In one of those strange quirks that happen between the Jewish calendar and the Roman calendar, Hanukkah (for the remainder of this post, I will use this spelling…you may then choose to use one of the other 4,946 other spellings thereafter) starts on Christmas Eve, which means it doesn’t end until 2017. Odd.
While there is substantial confusion over the place of Hanukkah in the pantheon of Jewish holidays, it is given a far greater significance by non-Jews than it merits. Nevertheless, its proximity to Christmas and associated gift-giving tends to make it important in the modern world.
My grandparents, on both sides, were fairly religious. Not orthodox, but faithful. Both my parents were less so, though they did agree I should go to Hebrew school and have a bar mitzvah.
As I grew older, my practicing of the religious part of the Jewish faith faded, though I still kept some of the traditional observances (eschewing of leavened grain during Passover, fasting on Yom Kippur, lighting of the menorah on Hanukkah, etc.).
Prior to my 13th birthday, my maternal Grandpa went to Israel for a trip and brought me back a yamaka and tallit to wear at my bar mitzvah, as well as my own menorah for that day (some 10 years later) when I would live on my own.
That Grandpa died in his late 60’s, so he never got to see me use the menorah (Mom also died in her 60’s, which certainly doesn’t engender enthusiasm as I near them myself – on the other hand, Dad is 87 and his dad lived until 91, so who knows…but I digress).
I have the yamaka and tallit still, in the handsome pouch that they came in. I also still have the menorah and we are finally to the point of today’s post.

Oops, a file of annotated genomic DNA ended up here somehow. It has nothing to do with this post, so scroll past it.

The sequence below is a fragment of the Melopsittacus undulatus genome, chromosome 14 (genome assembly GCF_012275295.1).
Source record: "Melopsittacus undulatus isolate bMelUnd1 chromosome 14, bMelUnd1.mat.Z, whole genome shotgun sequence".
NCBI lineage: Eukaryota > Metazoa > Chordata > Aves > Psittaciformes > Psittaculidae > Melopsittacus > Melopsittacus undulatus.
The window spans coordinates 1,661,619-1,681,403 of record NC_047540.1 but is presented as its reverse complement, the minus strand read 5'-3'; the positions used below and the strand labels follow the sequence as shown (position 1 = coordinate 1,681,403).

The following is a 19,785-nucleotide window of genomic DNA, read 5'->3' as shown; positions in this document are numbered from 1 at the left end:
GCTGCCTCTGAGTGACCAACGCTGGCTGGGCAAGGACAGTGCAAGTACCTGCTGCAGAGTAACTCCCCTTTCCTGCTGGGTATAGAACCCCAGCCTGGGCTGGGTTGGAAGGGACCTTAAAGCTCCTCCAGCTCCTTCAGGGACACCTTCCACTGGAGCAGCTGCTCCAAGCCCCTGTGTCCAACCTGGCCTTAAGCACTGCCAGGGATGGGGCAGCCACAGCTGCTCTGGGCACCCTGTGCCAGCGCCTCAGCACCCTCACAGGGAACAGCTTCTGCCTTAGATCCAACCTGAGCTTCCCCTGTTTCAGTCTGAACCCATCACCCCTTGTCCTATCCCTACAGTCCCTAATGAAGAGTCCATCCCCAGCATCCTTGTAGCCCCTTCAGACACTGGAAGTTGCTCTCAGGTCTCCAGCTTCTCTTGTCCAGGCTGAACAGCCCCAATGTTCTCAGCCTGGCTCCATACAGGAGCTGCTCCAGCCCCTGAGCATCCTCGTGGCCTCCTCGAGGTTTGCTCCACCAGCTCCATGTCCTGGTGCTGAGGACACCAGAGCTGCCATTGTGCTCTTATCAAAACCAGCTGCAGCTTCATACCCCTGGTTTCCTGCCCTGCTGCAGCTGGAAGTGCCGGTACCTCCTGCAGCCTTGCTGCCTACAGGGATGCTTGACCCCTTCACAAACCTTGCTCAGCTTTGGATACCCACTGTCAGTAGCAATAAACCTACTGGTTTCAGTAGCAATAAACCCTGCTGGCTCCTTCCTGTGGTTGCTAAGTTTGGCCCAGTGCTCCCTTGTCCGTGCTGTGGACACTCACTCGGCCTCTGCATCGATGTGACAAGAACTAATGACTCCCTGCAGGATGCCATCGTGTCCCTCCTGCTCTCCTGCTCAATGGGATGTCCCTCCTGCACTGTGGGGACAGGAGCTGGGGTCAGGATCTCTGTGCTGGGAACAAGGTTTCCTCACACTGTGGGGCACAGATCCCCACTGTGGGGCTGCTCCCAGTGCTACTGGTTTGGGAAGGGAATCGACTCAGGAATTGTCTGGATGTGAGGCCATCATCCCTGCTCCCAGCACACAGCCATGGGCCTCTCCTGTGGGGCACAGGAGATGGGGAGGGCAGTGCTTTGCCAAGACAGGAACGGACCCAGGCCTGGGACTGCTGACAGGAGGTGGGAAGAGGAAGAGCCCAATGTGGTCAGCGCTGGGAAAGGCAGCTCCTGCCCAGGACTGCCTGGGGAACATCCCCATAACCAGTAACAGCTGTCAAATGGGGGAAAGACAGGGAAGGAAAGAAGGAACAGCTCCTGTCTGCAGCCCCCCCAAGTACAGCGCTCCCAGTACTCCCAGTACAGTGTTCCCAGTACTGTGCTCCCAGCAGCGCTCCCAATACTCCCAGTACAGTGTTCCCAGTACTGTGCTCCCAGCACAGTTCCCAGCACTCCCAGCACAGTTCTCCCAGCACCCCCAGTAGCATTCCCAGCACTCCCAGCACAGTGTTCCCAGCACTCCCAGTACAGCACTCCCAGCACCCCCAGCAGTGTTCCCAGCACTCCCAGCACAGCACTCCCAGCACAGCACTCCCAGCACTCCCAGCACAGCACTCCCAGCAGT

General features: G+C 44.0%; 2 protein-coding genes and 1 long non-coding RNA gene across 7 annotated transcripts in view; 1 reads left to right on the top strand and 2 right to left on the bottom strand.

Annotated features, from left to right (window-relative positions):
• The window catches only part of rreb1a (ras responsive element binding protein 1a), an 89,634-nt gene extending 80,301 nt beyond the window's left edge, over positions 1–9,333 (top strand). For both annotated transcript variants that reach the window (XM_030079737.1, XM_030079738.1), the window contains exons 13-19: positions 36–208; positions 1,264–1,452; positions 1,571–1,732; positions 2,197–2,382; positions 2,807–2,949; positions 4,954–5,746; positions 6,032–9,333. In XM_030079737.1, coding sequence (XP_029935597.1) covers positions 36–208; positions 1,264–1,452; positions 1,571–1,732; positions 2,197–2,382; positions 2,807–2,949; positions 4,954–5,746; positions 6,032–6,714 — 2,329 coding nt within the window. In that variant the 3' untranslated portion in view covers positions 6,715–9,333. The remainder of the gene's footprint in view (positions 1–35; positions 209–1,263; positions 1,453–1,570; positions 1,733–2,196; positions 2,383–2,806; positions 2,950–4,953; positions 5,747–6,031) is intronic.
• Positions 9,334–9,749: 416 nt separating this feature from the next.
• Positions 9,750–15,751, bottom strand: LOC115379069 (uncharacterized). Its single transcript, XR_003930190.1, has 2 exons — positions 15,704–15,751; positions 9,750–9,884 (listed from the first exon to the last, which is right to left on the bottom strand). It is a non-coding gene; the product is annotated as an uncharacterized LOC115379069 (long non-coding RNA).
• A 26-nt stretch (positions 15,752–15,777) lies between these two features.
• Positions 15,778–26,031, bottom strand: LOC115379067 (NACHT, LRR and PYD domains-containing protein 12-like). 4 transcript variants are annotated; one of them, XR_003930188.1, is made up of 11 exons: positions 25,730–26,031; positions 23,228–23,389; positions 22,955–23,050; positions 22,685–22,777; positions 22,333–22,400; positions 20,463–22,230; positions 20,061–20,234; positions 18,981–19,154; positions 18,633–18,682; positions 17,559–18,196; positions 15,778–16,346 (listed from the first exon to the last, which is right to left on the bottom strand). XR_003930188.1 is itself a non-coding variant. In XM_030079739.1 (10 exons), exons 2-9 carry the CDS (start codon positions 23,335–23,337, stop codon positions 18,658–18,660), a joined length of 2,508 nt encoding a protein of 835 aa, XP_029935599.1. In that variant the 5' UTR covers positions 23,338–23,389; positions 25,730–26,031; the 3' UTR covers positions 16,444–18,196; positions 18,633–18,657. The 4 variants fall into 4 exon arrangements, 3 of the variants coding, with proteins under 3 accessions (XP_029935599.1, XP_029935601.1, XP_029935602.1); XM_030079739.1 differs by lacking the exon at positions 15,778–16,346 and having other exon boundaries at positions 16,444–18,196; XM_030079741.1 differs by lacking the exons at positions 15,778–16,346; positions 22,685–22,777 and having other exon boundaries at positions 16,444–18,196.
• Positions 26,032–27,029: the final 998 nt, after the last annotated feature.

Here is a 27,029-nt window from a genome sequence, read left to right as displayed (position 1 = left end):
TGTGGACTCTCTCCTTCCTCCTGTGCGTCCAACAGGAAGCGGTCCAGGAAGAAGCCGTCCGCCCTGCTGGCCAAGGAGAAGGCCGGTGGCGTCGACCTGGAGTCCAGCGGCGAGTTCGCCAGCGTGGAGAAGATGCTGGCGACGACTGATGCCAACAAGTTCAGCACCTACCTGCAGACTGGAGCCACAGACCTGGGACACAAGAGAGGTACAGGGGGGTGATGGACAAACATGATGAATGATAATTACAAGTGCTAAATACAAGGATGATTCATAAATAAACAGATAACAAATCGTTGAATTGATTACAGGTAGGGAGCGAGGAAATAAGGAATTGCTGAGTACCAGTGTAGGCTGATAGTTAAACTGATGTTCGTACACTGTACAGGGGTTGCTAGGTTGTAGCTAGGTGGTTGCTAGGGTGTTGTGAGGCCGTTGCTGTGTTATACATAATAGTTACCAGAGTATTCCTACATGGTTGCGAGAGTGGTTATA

I have used this menorah every year since I’ve lived on my own, now up to 30+ years. It is both functional and sentimental.
It is not, however, good at holding candles.
Each year, I battle with the menorah to keep the candles standing long enough to be lit. Once the wax begins to drip down into the cups, the candles usually stay still.
Occasionally, I am forced to melt a little bit of the bottom of the candle in order for it to stand. Though I cringe while doing this, I have not yet been smited, so I guess the guy upstairs isn’t too offended.
It’s crazy frustrating to watch one candle flop over, while others stand tall. I’m fortunate that they tend to fall forwards or backwards and not domino-like across each other. I’m also thankful that I’ve not had them fall into each other while lit (and perhaps start a conflagration).
I won’t deny that there have been times I’ve been tempted to get a new menorah, but there are two clear and compelling reasons to keep up with my old companion.
First, it is simple and unpretentious, a description that aptly fits my family. Second, it was from my Grandpa. He bought it especially for me. Case closed.
When I was searching for a picture for this blog, I came across the exact same one right down to the tin foil “protection” underneath!
I don’t know if every menorah owner uses this method, but I was stunned to find this exact combination. It was linked to this funny article on Hanukkah that I make available to you because it’s enjoyable and almost everything could be true for boys as well.
This year, I went into the cups with a pen knife and cleared out decades of leftover wick and wax. I thought this would solve my upright problems, but a quick test shows I still have some wobble there.
Ah well. This may be a symbol of great tradition and sentiment, but is sure can’t hold a candle!